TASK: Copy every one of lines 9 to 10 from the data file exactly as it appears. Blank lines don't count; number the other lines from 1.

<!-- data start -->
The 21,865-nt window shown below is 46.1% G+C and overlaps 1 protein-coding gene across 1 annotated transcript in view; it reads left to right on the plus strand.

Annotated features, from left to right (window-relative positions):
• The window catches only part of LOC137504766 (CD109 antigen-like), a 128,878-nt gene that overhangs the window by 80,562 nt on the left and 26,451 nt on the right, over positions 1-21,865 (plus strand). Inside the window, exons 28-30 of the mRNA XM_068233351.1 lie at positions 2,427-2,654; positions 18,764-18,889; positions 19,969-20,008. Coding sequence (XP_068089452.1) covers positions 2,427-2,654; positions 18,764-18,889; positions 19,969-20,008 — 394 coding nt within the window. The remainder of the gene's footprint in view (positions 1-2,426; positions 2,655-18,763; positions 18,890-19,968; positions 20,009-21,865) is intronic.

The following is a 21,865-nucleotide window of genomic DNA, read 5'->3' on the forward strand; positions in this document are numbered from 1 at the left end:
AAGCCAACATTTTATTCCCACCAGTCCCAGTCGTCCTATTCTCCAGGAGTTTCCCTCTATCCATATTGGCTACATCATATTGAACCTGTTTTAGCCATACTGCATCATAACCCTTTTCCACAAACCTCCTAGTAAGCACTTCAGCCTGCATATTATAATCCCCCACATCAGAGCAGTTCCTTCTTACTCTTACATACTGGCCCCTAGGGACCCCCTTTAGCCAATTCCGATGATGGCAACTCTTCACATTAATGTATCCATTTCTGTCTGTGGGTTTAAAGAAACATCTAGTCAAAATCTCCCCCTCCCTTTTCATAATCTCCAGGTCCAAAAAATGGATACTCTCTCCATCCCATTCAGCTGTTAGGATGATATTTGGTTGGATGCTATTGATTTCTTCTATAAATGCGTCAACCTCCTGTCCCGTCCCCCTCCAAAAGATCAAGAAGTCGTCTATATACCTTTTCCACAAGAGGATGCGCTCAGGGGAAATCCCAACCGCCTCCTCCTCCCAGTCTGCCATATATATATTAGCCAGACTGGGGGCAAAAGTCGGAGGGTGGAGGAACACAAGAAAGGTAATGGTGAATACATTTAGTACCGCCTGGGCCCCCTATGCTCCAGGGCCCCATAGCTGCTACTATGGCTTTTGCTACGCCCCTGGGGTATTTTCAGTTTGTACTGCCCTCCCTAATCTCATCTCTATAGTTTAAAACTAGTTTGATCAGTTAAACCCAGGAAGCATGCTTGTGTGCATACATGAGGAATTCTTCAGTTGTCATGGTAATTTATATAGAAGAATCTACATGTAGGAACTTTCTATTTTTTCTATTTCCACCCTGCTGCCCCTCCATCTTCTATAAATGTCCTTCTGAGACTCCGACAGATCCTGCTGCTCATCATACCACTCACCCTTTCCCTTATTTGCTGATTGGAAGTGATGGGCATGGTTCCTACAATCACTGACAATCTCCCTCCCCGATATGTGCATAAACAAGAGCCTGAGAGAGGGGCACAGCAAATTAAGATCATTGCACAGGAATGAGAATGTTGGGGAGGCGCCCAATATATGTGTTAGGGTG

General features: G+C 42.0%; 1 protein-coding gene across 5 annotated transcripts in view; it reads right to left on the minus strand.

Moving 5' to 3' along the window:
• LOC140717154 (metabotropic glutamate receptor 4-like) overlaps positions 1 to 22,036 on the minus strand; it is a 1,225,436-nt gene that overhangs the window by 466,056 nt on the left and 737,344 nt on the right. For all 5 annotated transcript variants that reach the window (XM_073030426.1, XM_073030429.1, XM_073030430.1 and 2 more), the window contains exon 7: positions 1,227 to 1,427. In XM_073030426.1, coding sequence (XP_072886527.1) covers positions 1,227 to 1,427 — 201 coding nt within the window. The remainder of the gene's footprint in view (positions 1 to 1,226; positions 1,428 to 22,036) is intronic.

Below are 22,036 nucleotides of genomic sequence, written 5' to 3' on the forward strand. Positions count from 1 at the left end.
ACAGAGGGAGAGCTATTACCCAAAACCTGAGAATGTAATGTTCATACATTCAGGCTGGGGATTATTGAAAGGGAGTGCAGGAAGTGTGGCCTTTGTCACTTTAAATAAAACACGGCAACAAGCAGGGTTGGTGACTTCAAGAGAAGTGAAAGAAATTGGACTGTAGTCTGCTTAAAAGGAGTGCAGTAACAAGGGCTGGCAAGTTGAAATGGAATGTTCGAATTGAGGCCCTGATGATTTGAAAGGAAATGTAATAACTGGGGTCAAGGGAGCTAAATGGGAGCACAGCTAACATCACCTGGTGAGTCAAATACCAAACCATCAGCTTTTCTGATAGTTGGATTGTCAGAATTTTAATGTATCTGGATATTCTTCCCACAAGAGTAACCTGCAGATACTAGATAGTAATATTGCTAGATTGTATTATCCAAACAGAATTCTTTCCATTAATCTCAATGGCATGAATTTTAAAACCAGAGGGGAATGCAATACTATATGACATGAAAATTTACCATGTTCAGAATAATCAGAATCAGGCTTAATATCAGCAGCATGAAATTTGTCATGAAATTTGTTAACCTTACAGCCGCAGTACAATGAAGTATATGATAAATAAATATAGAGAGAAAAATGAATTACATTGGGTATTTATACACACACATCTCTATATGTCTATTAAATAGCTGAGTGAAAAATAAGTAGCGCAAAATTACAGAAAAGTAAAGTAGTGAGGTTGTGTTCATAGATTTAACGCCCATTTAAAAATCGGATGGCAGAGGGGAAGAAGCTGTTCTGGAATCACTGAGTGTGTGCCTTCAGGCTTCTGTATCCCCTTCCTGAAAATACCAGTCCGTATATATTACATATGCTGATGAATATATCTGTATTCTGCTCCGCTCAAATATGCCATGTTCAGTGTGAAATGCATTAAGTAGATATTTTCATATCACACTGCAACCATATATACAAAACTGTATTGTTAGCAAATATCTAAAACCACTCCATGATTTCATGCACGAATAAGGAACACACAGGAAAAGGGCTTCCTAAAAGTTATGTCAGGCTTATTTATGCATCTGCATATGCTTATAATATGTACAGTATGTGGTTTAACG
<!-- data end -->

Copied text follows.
Below are 22,036 nucleotides of genomic sequence, written 5' to 3' on the forward strand. Positions count from 1 at the left end.
ACAGAGGGAGAGCTATTACCCAAAACCTGAGAATGTAATGTTCATACATTCAGGCTGGGGATTATTGAAAGGGAGTGCAGGAAGTGTGGCCTTTGTCACTTTAAATAAAACACGGCAACAAGCAGGGTTGGTGACTTCAAGAGAAGTGAAAGAAATTGGACTGTAGTCTGCTTAAAAGGAGTGCAGTAACAAGGGCTGGCAAGTTGAAATGGAATGTTCGAATTGAGGCCCTGATGATTTGAAAGGAAATGTAATAACTGGGGTCAAGGGAGCTAAATGGGAGCACAGCTAACATCACCTGGTGAGTCAAATACCAAACCATCAGCTTTTCTGATAGTTGGATTGTCAGAATTTTAATGTATCTGGATATTCTTCCCACAAGAGTAACCTGCAGATACTAGATAGTAATATTGCTAGATTGTATTATCCAAACAGAATTCTTTCCATTAATCTCAATGGCATGAATTTTAAAACCAGAGGGGAATGCAATACTATATGACATGAAAATTTACCATGTTCAGAATAATCAGAATCAGGCTTAATATCAGCAGCATGAAATTTGTCATGAAATTTGTTAACCTTACAGCCGCAGTACAATGAAGTATATGATAAATAAATATAGAGAGAAAAATGAATTACATTGGGTATTTATACACACACATCTCTATATGTCTATTAAATAGCTGAGTGAAAAATAAGTAGCGCAAAATTACAGAAAAGTAAAGTAGTGAGGTTGTGTTCATAGATTTAACGCCCATTTAAAAATCGGATGGCAGAGGGGAAGAAGCTGTTCTGGAATCACTGAGTGTGTGCCTTCAGGCTTCTGTATCCCCTTCCTGAAAATACCAGTCCGTATATATTACATATGCTGATGAATATATCTGTATTCTGCTCCGCTCAAATATGCCATGTTCAGTGTGAAATGCATTAAGTAGATATTTTCATATCACACTGCAACCATATATACAAAACTGTATTGTTAGCAAATATCTAAAACCACTCCATGATTTCATGCACGAATAAGGAACACACAGGAAAAGGGCTTCCTAAAAGTTATGTCAGGCTTATTTATGCATCTGCATATGCTTATAATATGTACAGTATGTGGTTTAACG